KUWAIT - Finance
CEO, Al Ahli Bank of Kuwait (ABK)
Michel Accad became CEO of ABK in May 2014, after having successfully led the turnaround of Gulf Bank, another Kuwaiti lender, and its return to profitability following the 2008 crisis. Prior to that, from 2006 to 2009, Accad was the Assistant Chief Executive of Arab Bank, based in Amman. Before moving to Arab Bank, Accad spent 27 years with Citigroup, which he joined in 1979. His last post with Citi was Managing Director and CEO for the Middle East and North Africa Division (MENA), a Unit that spanned 10 presence countries and contributed over USD1 billion to Citi’s bottom line. He obtained his MBA with honors from the University of Texas at Austin in 1978.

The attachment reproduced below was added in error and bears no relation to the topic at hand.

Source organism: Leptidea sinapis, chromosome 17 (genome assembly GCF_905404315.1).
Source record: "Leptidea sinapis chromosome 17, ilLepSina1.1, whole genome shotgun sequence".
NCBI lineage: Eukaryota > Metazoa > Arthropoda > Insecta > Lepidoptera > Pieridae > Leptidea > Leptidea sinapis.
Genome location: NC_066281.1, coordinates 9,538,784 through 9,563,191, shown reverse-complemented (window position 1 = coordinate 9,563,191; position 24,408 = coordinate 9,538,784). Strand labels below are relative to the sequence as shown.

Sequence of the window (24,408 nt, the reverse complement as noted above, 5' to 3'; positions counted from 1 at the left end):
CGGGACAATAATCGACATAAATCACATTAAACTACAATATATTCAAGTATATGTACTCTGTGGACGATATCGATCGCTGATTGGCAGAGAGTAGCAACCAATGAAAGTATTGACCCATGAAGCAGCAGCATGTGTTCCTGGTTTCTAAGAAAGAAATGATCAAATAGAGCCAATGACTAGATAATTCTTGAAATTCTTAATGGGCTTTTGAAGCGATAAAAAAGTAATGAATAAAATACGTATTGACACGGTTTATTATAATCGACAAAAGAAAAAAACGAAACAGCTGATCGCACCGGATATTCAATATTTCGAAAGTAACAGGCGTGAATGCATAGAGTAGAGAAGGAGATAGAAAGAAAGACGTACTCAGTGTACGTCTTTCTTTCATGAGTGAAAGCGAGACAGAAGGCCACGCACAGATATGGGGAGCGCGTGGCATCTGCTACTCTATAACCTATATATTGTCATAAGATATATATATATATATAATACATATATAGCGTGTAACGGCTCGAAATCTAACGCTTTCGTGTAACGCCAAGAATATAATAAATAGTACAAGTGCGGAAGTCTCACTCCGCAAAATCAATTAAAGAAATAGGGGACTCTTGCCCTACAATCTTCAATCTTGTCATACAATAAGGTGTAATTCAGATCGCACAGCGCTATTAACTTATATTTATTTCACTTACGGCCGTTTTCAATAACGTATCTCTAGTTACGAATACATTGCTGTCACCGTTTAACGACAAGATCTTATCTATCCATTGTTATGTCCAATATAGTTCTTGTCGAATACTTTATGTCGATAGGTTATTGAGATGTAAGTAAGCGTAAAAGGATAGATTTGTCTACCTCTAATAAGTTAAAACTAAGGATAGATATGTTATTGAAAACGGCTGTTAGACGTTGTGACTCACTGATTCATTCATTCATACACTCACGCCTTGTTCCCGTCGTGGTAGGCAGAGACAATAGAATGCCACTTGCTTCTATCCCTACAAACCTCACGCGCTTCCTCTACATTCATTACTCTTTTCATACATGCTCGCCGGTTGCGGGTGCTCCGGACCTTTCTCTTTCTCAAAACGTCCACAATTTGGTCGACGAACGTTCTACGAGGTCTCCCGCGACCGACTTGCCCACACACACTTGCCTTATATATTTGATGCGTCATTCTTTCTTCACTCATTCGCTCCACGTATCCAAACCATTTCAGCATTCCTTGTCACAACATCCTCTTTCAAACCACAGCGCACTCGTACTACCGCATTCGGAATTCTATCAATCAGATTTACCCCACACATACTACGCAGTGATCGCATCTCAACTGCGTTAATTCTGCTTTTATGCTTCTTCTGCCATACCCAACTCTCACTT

There are two key developments that stand out. Last year, we had identified our target, Piraeus Bank Egypt, and started negotiating. The acquisition of the bank took place in November 2015 after about six months of negotiations, a record time for such a transaction given all the processes and regulatory approval requirements. We have traditionally been a local bank with only a marginal presence in the UAE, but due to our operational expansion to Egypt, we have technically doubled our branches and staff and become more of a regional bank. On the operating side, we are continuing the solid trend of the past couple of years. For the first half of 2016, we achieved top-line revenue of KWD44 million, slightly ahead of last year. To be fair, this growth was a bit below our expectations, but remains faster than the market. The low oil prices have reduced business activities and, consequently, led to a decreased demand for loans and investments. This has obviously impacted the banking sector, but we have been able to maintain some limited but reasonable growth. The other big change was the launch of our new strategy, where we aim to differentiate ourselves through “simplification.” The truth is that nobody likes to go to a bank and do a transaction as it has become a headache, and there is a vast range of new requirements. In this regard, it is important that banks have a clear vision and strategy, which need to be articulated and communicated in simple terms so that people can understand it, live it, and own it; that has been one of our Bank’s key strengths, which is a clear set of core values, vision, and strategy. Our vision is “reimagining a simpler bank,” and everything we do is about making life simpler for our customers; and our core values are “transparency, integrity, simplicity, and excellence.” These are key concepts that everyone here can understand and, more importantly, live by. It is that single-minded focus that probably explains the relative success that we’ve had. Aside from that, we have shifted our focus more toward the top line (i.e. the longer term), rather than the bottom line (i.e. this or next quarter). The top-line revenue growth is critical for the long term and, over time, we believe that the bottom line will eventually and automatically follow. In the short term, however, the bottom line may be distorted by the impact of the one-offs, such as precautionary provisions, but over time such distortions will normalize and correct themselves.